In most cases, the answer would be no–because your body says so! It’s equipped with one of the best automatic water management systems around, so you’ll definitely want to listen to it. Those signals you get to drink or excrete water are all signs that your body is working to maintain homeostasis, or internal fluid balance. And you’ll know them when you feel them: a dry mouth or a thirsty feeling lets you know that you’re dehydrated and need to replenish your fluids. Conversely, a feeling of fullness from drinking enough water is one of your body’s ways of telling you to stop drinking. Since the average person needs at least six to eight 8-ounce glasses of water per day to keep the body’s systems running smoothly, it all adds up to a lot of H20 to process.
But the importance of managing water properly boils down to this: it’s the stuff of life! Without the right balance of H20 the body couldn’t do amazing tasks like use and transport nutrients, digest foods, maintain body temperature, move metabolic wastes through sweat, urine, and feces, lubricate joints, give form to cells, help the immune system and conduct thousands of chemical reactions that take place in the body all the time. (Hey, I’ve worked up a sweat just describing all of these functions to you!)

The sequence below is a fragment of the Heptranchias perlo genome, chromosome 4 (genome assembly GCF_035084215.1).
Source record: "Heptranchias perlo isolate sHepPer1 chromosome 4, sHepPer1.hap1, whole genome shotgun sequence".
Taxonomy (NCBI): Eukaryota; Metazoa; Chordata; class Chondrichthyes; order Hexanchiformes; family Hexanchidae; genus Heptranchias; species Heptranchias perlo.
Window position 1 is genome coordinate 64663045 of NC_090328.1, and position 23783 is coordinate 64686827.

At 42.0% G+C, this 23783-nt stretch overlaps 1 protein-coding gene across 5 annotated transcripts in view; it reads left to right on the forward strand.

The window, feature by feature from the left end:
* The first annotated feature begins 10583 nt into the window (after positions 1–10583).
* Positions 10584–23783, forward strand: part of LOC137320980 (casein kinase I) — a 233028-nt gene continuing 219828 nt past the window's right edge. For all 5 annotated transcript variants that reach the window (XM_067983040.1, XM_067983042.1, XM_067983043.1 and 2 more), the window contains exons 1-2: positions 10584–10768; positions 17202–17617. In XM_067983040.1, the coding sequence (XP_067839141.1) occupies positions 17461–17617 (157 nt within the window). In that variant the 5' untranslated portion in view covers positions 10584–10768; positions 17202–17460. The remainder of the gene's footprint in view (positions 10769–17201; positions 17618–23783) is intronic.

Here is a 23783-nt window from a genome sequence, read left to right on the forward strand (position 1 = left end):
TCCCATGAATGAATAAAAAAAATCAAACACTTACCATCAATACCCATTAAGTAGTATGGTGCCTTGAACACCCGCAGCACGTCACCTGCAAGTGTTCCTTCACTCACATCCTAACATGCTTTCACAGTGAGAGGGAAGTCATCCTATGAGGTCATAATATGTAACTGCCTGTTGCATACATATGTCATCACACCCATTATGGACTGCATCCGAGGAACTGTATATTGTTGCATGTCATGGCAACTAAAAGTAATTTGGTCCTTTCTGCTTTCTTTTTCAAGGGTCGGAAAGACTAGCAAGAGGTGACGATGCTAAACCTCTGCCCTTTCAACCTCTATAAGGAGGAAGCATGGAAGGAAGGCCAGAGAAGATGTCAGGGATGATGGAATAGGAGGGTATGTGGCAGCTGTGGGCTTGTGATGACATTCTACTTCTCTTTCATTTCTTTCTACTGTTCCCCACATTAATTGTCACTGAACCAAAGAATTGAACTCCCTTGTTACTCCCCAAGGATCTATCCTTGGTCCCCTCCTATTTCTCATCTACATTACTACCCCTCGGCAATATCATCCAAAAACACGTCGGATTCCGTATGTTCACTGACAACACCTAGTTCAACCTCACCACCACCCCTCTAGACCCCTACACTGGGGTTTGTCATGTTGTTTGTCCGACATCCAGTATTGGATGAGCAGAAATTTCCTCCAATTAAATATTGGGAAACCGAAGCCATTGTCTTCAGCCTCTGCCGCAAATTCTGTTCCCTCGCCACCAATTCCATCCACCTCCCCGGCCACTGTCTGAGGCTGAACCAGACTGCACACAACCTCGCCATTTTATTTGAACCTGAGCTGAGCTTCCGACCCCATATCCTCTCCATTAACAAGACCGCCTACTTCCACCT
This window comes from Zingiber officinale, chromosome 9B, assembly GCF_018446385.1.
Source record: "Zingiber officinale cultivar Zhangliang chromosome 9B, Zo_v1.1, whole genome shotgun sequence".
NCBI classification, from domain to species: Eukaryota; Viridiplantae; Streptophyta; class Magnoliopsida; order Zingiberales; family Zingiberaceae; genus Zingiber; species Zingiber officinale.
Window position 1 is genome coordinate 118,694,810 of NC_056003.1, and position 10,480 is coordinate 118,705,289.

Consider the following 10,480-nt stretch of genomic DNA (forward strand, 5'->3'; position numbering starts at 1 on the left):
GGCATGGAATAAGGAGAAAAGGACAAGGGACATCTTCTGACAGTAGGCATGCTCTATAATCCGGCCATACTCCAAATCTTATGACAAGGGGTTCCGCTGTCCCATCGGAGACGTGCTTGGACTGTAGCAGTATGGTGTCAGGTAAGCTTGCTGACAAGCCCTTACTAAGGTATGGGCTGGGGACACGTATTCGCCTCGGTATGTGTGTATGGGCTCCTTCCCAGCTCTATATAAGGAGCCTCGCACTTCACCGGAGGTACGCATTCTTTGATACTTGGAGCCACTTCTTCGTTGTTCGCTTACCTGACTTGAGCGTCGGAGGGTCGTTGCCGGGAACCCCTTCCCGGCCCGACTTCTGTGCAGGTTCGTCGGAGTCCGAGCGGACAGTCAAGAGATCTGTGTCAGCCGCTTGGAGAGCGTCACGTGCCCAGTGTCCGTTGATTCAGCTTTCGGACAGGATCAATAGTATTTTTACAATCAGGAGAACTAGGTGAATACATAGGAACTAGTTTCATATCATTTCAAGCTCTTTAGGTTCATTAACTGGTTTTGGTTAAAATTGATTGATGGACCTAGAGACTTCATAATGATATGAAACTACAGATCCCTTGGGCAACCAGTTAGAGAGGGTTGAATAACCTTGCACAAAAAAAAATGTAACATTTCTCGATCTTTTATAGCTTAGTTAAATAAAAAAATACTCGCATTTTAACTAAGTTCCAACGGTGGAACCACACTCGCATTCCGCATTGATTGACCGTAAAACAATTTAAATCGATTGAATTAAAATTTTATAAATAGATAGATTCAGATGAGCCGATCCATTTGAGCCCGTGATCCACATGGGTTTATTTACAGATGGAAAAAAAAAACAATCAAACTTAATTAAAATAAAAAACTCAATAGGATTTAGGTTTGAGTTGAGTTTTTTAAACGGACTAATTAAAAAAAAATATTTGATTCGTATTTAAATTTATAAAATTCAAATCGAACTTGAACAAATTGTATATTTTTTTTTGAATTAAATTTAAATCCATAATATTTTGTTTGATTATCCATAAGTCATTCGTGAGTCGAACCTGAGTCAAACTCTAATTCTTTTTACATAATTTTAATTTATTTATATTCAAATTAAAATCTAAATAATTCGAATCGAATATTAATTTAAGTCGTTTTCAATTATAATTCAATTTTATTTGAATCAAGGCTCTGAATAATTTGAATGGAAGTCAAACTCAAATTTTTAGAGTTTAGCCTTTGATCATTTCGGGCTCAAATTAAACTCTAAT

While our kidneys are designed to filter and process fifteen liters of water a day (the equivalent of sixty glasses of fluid), it is possible to consume too much H20 in rare cases. A person with an unusual illness called psychogenic polydipsia can drink unhealthy amounts of water. But this abnormal thirst is based on a psychological disorder rather than on dehydration. So, for the most part, you can indeed raise a glass (of water) and drink to your health.